Swain gets new fire chief as probe continues
Bryson City has a new fire chief, after a police investigation spurred the ouster of long-term fire chief Joey Hughes last month.
Brent Arvey has been named as the new department head, replacing Erwin Winchester, the Swain County fire marshal who stepped in to temporarily fill the post after Hughes was fired.
Arvey is an 11-year veteran of the Bryson City Fire Department and rises to the top position from the post of 1st assistant chief, the second in command.
Though the department now has a leader at its helm, the controversy surrounding it has not subsided.
The Bryson City Police Department began an investigation into the firehouse and its finances in August, and preliminary results led the town board to fire Hughes as they continued to sort out the details.
The probe has now been turned over to the North Carolina State Bureau of Investigation, which will work with the district attorney’s office in the county to see if charges need to be filed.
“Due to the number of questions that were found, that’s why the SBI was called in to do this,” said Assistant Police Chief Greg Jones, who has led the investigation. “I thought we had enough discrepancies to call the district attorney and bring in the SBI.”
Not only was the investigation uncovering more questions, it was also becoming too unwieldy for Jones and the small, seven-member police department to manage on its own, while trying to simultaneously juggle regular patrols as well.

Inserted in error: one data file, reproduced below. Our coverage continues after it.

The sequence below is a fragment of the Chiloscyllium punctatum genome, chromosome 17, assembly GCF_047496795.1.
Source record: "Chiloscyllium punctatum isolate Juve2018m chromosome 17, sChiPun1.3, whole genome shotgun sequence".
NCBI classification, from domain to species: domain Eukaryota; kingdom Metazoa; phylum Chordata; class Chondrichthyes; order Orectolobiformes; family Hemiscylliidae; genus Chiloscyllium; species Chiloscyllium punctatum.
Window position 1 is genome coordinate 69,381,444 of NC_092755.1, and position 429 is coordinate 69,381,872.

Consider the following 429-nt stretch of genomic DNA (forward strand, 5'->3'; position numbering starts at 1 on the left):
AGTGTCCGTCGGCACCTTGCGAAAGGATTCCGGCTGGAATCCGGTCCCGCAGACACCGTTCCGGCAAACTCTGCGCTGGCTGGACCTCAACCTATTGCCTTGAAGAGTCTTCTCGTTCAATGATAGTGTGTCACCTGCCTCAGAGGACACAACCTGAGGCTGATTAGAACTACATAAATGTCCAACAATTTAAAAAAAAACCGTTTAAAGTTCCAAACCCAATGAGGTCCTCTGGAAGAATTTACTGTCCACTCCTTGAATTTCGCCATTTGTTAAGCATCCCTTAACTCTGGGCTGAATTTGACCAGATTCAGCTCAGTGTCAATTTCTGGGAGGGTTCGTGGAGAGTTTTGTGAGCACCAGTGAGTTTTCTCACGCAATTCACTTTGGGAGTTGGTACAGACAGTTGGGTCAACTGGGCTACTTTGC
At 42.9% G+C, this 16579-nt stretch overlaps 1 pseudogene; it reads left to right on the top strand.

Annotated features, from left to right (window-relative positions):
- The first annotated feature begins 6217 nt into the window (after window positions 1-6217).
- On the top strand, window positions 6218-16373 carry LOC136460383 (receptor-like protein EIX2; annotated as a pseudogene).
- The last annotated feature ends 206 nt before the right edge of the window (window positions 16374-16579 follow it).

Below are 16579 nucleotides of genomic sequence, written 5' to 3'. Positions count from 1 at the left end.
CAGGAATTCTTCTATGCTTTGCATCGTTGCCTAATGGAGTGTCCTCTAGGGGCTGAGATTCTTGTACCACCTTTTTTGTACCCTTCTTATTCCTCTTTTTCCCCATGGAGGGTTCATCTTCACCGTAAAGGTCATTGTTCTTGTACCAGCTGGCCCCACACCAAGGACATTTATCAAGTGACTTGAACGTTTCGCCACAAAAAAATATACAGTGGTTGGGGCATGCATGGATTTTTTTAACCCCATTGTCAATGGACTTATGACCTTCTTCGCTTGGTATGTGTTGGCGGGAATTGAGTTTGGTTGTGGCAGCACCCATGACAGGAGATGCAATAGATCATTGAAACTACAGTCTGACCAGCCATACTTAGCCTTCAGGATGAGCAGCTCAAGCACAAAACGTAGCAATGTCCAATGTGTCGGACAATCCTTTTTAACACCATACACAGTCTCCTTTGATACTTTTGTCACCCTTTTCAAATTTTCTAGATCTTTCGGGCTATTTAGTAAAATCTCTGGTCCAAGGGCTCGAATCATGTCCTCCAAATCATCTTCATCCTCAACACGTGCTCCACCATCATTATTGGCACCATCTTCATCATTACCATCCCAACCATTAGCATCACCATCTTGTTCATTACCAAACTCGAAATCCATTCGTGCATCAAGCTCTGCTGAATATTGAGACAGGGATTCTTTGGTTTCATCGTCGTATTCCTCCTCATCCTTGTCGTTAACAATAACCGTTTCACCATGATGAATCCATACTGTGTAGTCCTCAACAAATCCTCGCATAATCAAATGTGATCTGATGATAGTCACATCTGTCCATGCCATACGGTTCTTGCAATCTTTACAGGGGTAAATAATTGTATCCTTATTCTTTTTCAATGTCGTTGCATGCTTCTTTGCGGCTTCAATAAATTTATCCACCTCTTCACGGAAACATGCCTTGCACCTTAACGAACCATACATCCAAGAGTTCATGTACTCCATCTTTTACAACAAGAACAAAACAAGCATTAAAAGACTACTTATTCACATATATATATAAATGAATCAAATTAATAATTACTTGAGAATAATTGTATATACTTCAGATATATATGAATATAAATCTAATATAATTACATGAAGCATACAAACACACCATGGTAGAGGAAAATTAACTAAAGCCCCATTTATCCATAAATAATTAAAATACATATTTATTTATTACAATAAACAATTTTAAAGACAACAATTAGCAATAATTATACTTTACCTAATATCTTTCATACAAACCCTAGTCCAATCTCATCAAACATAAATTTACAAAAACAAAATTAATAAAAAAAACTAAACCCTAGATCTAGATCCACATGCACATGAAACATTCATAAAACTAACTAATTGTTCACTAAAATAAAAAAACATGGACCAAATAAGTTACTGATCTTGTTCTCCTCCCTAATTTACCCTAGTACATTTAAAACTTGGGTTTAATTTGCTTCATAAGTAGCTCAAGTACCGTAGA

The only documents currently filed in the case are two search warrants for the fire department’s Friends of the Firemen and Ladies’ Auxiliary bank accounts. Though it would seem likely that these two accounts would take charitable donations on behalf of the department, neither is legally equipped to do so, lacking a 501-c3 designation that allows tax-deductible charitable donations.
It’s unclear what, exactly, is in the accounts and who controls them. As a town fire department, all money that comes in — even fundraiser returns and charitable donations — are supposed to come to the town for audit and allocation. But these two accounts, said Town Manager Larry Callicutt, have never been controlled by the town.
The battle between fire department and town did not start with this investigation. In June of last year, the town board voted to take a GMC Yukon away from the department, citing allegations that it was being put to improper, non-department use.
Then-chief Hughes maintained that he’d never been approached by the board concerning the truck, and said to the board and on the fire department’s Facebook page that it was used as a first responder vehicle.
Later in the year, a firefighter told the Smoky Mountain Times that he resigned his post in protest of the way the department’s finances were handled.
The county also got into a spat with the fire department over what it was paying for fire services.
Last week, the firehouse on Main Street was shuttered while local and state investigators inventoried and audited the equipment there. With that phase finished, the inquiry by the SBI continues, with no word yet on whether charges are forthcoming.